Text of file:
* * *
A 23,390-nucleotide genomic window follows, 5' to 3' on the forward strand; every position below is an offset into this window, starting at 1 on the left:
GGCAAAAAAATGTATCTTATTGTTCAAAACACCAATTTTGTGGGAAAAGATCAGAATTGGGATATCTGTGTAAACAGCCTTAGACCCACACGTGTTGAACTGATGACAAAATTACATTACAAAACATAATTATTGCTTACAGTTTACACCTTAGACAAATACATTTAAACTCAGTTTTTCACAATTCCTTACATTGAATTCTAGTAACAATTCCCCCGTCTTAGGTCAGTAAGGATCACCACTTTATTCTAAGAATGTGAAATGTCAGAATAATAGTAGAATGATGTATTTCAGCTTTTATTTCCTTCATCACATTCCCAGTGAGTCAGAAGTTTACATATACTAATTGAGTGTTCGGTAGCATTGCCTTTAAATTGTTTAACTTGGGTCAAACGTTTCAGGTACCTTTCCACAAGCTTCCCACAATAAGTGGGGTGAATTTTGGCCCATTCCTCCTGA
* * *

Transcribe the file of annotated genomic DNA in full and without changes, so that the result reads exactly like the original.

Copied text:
A 23,390-nucleotide genomic window follows, 5' to 3' on the forward strand; every position below is an offset into this window, starting at 1 on the left:
GGCAAAAAAATGTATCTTATTGTTCAAAACACCAATTTTGTGGGAAAAGATCAGAATTGGGATATCTGTGTAAACAGCCTTAGACCCACACGTGTTGAACTGATGACAAAATTACATTACAAAACATAATTATTGCTTACAGTTTACACCTTAGACAAATACATTTAAACTCAGTTTTTCACAATTCCTTACATTGAATTCTAGTAACAATTCCCCCGTCTTAGGTCAGTAAGGATCACCACTTTATTCTAAGAATGTGAAATGTCAGAATAATAGTAGAATGATGTATTTCAGCTTTTATTTCCTTCATCACATTCCCAGTGAGTCAGAAGTTTACATATACTAATTGAGTGTTCGGTAGCATTGCCTTTAAATTGTTTAACTTGGGTCAAACGTTTCAGGTACCTTTCCACAAGCTTCCCACAATAAGTGGGGTGAATTTTGGCCCATTCCTCCTGA